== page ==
Partida, overcome with emotion, recalled the last words her granddaughter said to her.

"She had a couple of tears in her eyes, and she said, 'Grandma, I want to tell you how much I love you,'" Partida said. "I never dreamed that would be the last I would see of my granddaughter."

Partida said she has no idea who committed the crime.

"It ended so quickly," Partida said. "They were just beginning life."

Derek's mother, Heather Ferguson, told GMA she wanted to speak out because "he wasn't just somebody's garbage. He deserves to be remembered and deserves to have justice."

She described Derek as "so loving."

"He was my best friend and loved me so much," she said.

Derek's stepfather, Jeff Ferguson, said Derek was always talking and usually the center of attention.

"He made an impression on people," he said.

He added, "We just hope that at some point the person or persons who did this realize how many lives they destroyed."

"A part of you is gone, forever," Heather Ferguson said. "Our home will never be the same."

While the sheriff's office ruled the deaths as homicides, authorities have not released how the teens were killed, saying they are waiting until the toxicology reports come back.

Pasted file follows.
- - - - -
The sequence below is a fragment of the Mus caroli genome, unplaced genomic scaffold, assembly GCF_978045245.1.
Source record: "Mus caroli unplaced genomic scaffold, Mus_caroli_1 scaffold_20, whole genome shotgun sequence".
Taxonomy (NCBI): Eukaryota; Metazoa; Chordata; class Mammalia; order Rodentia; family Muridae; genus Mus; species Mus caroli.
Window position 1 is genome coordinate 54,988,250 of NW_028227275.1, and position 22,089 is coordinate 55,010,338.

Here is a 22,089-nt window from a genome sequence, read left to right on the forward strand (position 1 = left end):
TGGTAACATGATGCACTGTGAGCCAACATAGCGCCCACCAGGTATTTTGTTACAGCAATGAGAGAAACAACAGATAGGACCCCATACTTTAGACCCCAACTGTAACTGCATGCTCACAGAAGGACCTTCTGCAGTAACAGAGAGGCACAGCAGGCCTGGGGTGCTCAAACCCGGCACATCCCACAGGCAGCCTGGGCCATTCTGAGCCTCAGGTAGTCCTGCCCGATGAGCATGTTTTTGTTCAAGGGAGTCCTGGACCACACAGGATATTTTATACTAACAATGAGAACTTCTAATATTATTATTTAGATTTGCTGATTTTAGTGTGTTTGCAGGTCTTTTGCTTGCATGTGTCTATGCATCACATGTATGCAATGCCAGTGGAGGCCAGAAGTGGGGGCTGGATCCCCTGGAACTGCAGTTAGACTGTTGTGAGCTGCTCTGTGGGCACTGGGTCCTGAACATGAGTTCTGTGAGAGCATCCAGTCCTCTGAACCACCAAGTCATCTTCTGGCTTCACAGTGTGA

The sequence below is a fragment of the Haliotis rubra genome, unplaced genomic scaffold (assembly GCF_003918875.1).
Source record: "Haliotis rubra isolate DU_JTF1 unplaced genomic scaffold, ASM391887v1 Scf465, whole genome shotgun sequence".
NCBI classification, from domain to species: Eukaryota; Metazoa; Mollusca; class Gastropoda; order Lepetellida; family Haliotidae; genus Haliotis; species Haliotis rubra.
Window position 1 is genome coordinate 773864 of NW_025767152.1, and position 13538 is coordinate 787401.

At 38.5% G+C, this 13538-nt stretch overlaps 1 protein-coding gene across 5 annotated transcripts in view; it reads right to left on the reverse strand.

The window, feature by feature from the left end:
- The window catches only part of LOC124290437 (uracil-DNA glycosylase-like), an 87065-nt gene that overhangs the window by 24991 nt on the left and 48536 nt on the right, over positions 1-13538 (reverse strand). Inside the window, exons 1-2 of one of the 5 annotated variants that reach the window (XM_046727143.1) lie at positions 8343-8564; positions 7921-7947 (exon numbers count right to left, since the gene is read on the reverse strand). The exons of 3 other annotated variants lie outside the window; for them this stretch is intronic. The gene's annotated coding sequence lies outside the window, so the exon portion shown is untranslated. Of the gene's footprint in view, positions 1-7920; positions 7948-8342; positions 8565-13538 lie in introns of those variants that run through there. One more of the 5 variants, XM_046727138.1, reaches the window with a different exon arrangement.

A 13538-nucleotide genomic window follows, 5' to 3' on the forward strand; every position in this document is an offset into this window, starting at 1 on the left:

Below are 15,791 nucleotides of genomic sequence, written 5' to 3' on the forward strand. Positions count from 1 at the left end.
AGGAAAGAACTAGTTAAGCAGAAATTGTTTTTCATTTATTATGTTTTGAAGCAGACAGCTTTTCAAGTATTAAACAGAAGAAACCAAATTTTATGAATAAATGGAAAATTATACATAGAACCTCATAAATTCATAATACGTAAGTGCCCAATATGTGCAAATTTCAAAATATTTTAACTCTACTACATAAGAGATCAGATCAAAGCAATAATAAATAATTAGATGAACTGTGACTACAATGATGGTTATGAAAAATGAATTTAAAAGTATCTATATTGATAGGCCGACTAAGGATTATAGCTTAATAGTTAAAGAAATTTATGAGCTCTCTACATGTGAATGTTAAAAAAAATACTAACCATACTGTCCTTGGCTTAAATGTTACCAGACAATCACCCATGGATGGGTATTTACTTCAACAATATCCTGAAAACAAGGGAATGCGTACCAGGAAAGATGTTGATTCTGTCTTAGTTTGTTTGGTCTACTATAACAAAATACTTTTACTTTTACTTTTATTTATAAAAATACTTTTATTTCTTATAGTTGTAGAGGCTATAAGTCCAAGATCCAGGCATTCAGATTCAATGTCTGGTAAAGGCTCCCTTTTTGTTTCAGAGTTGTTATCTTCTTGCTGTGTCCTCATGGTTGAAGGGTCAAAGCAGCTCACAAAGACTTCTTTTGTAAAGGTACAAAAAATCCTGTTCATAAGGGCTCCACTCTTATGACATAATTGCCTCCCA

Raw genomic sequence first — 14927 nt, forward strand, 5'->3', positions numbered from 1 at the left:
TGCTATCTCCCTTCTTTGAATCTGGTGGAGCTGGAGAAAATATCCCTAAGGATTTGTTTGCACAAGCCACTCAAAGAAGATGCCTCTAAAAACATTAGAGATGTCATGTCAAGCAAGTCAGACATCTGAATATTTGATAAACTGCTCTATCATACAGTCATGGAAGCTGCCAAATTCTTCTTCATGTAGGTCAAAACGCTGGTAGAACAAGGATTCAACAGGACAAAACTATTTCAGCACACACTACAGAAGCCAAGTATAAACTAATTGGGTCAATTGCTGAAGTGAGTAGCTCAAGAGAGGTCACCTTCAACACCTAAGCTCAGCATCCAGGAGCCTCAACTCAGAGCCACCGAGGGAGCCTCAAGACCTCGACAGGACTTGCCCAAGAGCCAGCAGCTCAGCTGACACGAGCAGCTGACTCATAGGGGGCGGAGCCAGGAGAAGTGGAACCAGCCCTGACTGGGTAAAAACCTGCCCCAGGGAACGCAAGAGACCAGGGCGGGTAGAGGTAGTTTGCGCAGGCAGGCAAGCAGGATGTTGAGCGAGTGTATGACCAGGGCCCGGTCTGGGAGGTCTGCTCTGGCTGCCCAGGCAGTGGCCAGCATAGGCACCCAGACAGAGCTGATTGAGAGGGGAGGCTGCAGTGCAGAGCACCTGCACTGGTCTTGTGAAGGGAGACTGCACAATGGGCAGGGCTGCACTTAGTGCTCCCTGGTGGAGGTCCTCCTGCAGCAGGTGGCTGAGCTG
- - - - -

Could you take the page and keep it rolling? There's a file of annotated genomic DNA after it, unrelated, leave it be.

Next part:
As police look for the killer, Jacqueline Kirby, spokesperson for the El Paso County Sheriff's Office, said authorities are "aggressively pursuing all leads."

The sheriff's office asks anyone who "sees anything out of the ordinary for their area" to call the sheriff's office at 719-390-5555.

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New York City prepares for 256th Saint Patrick's Day Parade

(Photo by Andy Katz/Pacific Press/LightRocket via Getty Images) New York City Mayor Bill de Blasio marches in the 2016 Saint Patrick's Day Parade.(NEW YORK) -- New York City will hold its 256th Saint Patrick's Day Parade on Friday morning and the city is working hard to prepare.

Following this week's snowstorm, sanitation crews spent Thursday moving huge piles of snow and ice into a melting machine, hoping to clear intersections and swaths of Fifth Avenue.

The city expects 150,000 marchers on Friday, and as many as two million spectators.

Security is expected to be on alert Friday, in similar fashion to the levels it was for the Thanksgiving Day Parade and for New Year's Eve in Times Square. Sand trucks and other vehicles will be placed at intersections to prevent rogue vehicles from entering the parade route.